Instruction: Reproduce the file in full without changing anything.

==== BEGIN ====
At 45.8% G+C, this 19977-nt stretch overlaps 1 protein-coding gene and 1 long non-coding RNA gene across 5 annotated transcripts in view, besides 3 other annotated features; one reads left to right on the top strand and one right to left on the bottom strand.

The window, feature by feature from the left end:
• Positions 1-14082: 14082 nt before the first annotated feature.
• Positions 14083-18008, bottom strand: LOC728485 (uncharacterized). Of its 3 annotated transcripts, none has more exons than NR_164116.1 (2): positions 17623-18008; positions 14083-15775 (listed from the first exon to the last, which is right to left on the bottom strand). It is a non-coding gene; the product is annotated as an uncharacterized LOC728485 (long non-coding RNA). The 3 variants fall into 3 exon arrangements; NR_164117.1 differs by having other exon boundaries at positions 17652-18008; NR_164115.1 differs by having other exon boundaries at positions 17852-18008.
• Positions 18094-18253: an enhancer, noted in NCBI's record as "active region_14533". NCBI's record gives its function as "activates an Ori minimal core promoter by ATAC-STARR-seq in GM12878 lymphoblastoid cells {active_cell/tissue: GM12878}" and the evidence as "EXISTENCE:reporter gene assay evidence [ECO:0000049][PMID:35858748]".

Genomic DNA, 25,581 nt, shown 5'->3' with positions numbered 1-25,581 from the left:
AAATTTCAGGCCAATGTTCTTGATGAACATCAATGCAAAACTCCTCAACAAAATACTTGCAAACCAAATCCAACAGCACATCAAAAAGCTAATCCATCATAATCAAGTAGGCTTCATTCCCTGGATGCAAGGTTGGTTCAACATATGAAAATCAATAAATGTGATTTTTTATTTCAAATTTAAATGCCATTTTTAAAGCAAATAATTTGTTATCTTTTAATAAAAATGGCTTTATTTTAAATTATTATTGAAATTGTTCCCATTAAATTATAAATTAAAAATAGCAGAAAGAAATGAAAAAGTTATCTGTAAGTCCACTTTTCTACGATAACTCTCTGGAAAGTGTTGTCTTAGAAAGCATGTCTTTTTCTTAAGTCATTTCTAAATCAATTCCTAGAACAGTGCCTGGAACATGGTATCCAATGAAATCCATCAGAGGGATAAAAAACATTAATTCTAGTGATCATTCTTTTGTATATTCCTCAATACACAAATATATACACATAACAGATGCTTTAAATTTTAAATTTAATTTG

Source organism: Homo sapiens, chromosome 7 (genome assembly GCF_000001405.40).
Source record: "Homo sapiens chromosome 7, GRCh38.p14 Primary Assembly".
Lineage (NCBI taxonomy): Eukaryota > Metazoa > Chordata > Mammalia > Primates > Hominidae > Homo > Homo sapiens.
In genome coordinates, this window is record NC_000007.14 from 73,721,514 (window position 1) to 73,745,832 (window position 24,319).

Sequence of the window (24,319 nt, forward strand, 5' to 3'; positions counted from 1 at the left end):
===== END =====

At 45.8% G+C, this 19977-nt stretch overlaps 1 protein-coding gene and 1 long non-coding RNA gene across 5 annotated transcripts in view, besides 3 other annotated features; one reads left to right on the top strand and one right to left on the bottom strand.

The window, feature by feature from the left end:
• Positions 1-14082: 14082 nt before the first annotated feature.
• Positions 14083-18008, bottom strand: LOC728485 (uncharacterized). Of its 3 annotated transcripts, none has more exons than NR_164116.1 (2): positions 17623-18008; positions 14083-15775 (listed from the first exon to the last, which is right to left on the bottom strand). It is a non-coding gene; the product is annotated as an uncharacterized LOC728485 (long non-coding RNA). The 3 variants fall into 3 exon arrangements; NR_164117.1 differs by having other exon boundaries at positions 17652-18008; NR_164115.1 differs by having other exon boundaries at positions 17852-18008.
• Positions 18094-18253: an enhancer, noted in NCBI's record as "active region_14533". NCBI's record gives its function as "activates an Ori minimal core promoter by ATAC-STARR-seq in GM12878 lymphoblastoid cells {active_cell/tissue: GM12878}" and the evidence as "EXISTENCE:reporter gene assay evidence [ECO:0000049][PMID:35858748]".

Genomic DNA, 25,581 nt, shown 5'->3' with positions numbered 1-25,581 from the left:
AAATTTCAGGCCAATGTTCTTGATGAACATCAATGCAAAACTCCTCAACAAAATACTTGCAAACCAAATCCAACAGCACATCAAAAAGCTAATCCATCATAATCAAGTAGGCTTCATTCCCTGGATGCAAGGTTGGTTCAACATATGAAAATCAATAAATGTGATTTTTTATTTCAAATTTAAATGCCATTTTTAAAGCAAATAATTTGTTATCTTTTAATAAAAATGGCTTTATTTTAAATTATTATTGAAATTGTTCCCATTAAATTATAAATTAAAAATAGCAGAAAGAAATGAAAAAGTTATCTGTAAGTCCACTTTTCTACGATAACTCTCTGGAAAGTGTTGTCTTAGAAAGCATGTCTTTTTCTTAAGTCATTTCTAAATCAATTCCTAGAACAGTGCCTGGAACATGGTATCCAATGAAATCCATCAGAGGGATAAAAAACATTAATTCTAGTGATCATTCTTTTGTATATTCCTCAATACACAAATATATACACATAACAGATGCTTTAAATTTTAAATTTAATTTG

Source organism: Homo sapiens, chromosome 7 (genome assembly GCF_000001405.40).
Source record: "Homo sapiens chromosome 7, GRCh38.p14 Primary Assembly".
Lineage (NCBI taxonomy): Eukaryota > Metazoa > Chordata > Mammalia > Primates > Hominidae > Homo > Homo sapiens.
In genome coordinates, this window is record NC_000007.14 from 73,721,514 (window position 1) to 73,745,832 (window position 24,319).

Sequence of the window (24,319 nt, forward strand, 5' to 3'; positions counted from 1 at the left end):